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|Baldwin Diesel Locomotives|
The Central Railroad of New Jersey (CNJ, Jersey Central) was one of the few roads to use Baldwin diesel locomotives in large numbers. Units of the type pictured above were called "baby faces" based on their appearance. The unit above is actually a "Janus" unit, in that it has a cab at both ends, and operated equally well in either direction. Another is shown below.
Shown below is a Baldwin Janus in the later CNJ colors.
This is the Baldwin "Centipede" in the livery of the Seaboard Air Line. The origin of the name, given the number of wheels, is fairly obvious!
A Pennsylvania RR centipede is shown below.
This is the most famous of the Baldwin diesels, the RF-16 "Sharknose" that was a contemporary of the EMD E- and F-class diesels. The name derives from the front profile. In the fall of 2001, MTH brought out a Premier model of the Shark in the Brunswick Green freight livery. It's an excellent model that runs well and sounds great! Here are a few photos of the model, followed by pictures of the prototype.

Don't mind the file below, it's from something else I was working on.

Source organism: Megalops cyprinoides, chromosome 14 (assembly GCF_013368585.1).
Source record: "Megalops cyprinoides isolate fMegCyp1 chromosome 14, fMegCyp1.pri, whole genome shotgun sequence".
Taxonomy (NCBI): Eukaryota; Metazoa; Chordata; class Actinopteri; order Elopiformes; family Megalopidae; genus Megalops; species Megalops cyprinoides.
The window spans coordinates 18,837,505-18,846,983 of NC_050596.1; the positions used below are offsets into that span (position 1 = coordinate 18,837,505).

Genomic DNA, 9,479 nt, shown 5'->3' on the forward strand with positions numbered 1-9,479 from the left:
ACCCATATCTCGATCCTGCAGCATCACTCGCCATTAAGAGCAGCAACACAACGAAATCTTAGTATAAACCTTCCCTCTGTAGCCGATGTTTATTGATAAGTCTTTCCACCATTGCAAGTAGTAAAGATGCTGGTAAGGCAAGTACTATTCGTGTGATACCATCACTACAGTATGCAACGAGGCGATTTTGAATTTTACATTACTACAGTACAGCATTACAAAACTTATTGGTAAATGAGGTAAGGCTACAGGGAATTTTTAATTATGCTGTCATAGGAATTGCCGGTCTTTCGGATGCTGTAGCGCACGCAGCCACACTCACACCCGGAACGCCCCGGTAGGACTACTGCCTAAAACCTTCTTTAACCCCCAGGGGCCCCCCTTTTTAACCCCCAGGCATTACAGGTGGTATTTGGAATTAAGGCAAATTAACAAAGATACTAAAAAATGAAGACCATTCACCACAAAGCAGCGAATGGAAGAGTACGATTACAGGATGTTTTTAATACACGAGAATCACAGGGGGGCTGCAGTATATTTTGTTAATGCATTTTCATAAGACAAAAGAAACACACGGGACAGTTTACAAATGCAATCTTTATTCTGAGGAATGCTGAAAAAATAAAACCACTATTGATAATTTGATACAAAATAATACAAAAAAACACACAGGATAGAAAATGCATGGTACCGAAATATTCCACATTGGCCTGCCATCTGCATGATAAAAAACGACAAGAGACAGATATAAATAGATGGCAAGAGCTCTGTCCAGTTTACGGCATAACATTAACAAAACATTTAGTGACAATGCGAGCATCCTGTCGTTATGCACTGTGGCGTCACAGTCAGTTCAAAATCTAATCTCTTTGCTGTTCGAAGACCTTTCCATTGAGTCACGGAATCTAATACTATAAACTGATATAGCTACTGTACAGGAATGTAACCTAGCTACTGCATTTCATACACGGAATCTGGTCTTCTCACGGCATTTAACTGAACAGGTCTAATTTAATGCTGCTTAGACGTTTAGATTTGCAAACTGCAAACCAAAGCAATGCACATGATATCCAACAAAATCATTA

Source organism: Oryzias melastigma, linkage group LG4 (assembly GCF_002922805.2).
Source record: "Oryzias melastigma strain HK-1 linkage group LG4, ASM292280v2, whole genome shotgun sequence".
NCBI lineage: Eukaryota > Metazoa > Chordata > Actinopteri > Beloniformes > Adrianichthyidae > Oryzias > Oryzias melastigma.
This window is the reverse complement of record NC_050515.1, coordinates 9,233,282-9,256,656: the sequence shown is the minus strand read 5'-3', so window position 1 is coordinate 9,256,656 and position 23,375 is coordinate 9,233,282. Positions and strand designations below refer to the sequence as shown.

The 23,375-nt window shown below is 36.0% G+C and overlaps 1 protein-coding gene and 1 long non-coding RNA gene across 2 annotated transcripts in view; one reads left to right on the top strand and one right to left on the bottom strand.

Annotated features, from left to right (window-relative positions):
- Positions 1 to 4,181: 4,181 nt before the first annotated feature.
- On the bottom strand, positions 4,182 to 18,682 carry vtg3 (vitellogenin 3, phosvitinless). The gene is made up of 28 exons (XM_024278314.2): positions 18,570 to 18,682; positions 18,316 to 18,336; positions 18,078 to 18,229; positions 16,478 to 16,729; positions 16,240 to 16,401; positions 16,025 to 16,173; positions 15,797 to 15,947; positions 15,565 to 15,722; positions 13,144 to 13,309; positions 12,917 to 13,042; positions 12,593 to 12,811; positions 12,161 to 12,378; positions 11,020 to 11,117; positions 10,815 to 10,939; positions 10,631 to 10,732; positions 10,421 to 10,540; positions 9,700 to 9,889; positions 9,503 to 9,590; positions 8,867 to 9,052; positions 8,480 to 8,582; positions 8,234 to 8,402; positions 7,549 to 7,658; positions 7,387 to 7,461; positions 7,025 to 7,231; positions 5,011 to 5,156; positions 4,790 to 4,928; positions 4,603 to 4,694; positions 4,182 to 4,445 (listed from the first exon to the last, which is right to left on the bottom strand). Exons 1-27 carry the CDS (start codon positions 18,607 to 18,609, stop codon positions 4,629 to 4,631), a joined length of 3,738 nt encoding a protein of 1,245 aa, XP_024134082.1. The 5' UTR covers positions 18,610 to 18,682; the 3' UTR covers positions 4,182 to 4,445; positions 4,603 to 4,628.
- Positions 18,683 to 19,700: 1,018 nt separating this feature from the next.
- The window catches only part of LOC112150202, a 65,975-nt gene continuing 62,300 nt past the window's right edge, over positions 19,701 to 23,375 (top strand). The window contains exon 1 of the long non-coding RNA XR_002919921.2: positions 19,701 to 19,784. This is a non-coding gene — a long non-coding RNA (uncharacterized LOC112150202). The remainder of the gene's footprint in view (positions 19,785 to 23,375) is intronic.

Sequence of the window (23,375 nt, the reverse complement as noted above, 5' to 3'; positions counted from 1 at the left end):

Note the PRR trainphone antenna on top of this locomotive, exactly as modeled above!
Here's another shot of the Sharknose, in D&H livery.
Here's a photo of an early Baldwin diesel switcher, preserved at the Railroad Museum of PA.
This is one of the Baldwin Lima Hamilton 2500 hp center-cab transfer diesel locomotives, a number of which were owned by the Pennsylvania RR.
In 2002, MTH brought out a superb Premier model of this diesel. Though not a fan of diesels, this one was ugly enough to qualify for my collection!
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